As you can see, everything is a statistic. With this in mind and with so many rate changes and reductions, lenders will look closely at an individual’s recent payment profile, how many recent credit searches have been incurred by financial institutions, and more. So don’t give them any excuses not to lend to you! The more credit searches you have on your profile, over a recent amount of time, the more likely your credit score will be lower as a result. In short, your credit search / score are the basis on which most lenders will initially decide whether to lend to you or not. The best rates will almost definitely go to those with the best credit scores. If you’ve not checked your credit file before, it is well worth a review and most are now free.
According to the CML (Council of Mortgage Lenders), gross mortgage lending in January totalled an estimated £18.9bn. This is an increase of 2% on January 2016, and down 6% from December. There were 29,743 loans approved for house purchase in January, according to the British Bankers Association (BBA), with the average loan approved for house purchase rising to £182,500.
The Financial Conduct Authority reports that 69.75% of mortgage lending in Q3 2016 was for 75% or less of a property’s value. Just 5.3% of lending was for mortgages over 90% of a property’s value!
Lenders are restricted on the amount they can lend in many different mortgage categories. So for example, if a lender offers more than 4.5 x income, the maximum allowed across their business for the year will be a set percentage of business. If this is, say 15% of business, once this target is hit, the lender will need to withdraw this offering (or dramatically increase other areas to bring the split of business back in line). This is also the same with lending in loan to value bandings, so a percentage limit will be enforced on lenders offering over 90% loans to the value of the property and so on.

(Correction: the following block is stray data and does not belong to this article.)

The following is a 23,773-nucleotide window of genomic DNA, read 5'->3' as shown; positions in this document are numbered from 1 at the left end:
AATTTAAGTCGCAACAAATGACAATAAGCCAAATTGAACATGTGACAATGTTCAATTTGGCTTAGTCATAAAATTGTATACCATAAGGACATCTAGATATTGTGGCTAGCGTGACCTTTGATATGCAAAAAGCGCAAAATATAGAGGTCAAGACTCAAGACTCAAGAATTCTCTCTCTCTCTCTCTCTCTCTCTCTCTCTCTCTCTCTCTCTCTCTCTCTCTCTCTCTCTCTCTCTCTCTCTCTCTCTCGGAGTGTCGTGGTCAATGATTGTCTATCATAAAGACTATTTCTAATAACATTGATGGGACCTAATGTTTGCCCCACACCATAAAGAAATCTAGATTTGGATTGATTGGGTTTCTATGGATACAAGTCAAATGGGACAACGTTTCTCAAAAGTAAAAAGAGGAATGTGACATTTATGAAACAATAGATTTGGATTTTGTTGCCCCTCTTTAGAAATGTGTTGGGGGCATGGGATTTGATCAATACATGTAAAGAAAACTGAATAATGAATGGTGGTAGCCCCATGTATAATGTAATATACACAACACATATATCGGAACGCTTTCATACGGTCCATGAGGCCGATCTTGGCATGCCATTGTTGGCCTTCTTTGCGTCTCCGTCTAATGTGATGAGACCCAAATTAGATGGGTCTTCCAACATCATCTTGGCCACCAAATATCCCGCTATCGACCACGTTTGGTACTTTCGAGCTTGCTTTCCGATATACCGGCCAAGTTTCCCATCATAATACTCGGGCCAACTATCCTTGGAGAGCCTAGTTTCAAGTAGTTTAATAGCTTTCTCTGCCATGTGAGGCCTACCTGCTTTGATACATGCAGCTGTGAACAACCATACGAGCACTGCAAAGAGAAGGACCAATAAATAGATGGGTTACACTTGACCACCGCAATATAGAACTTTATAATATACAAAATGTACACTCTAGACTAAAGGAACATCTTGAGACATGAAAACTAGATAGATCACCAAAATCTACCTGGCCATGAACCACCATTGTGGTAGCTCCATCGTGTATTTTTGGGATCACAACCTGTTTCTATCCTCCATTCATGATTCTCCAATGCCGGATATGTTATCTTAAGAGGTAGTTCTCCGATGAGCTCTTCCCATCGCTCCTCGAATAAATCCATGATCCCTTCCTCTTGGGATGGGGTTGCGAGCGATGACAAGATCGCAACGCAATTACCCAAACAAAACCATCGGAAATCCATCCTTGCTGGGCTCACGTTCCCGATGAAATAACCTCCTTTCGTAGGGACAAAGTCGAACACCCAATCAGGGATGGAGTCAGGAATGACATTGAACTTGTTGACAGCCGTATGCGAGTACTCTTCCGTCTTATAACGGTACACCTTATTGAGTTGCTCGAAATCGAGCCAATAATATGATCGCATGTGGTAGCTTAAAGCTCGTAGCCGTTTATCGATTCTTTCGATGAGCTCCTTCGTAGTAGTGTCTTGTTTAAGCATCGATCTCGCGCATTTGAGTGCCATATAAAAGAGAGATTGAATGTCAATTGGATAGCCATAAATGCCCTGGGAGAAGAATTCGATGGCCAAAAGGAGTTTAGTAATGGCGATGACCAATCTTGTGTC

The Office of National Statistics say that the average house price for first-time buyers was £184,973 in December 2016, which is an annual increase of 7%.
Whereas The Money Charity Statistics confirm that outstanding mortgage lending stood at £1.326 trillion at the end of January. That means that the estimated average outstanding mortgage for the 11.1m households with mortgage debt was £119,752 in January.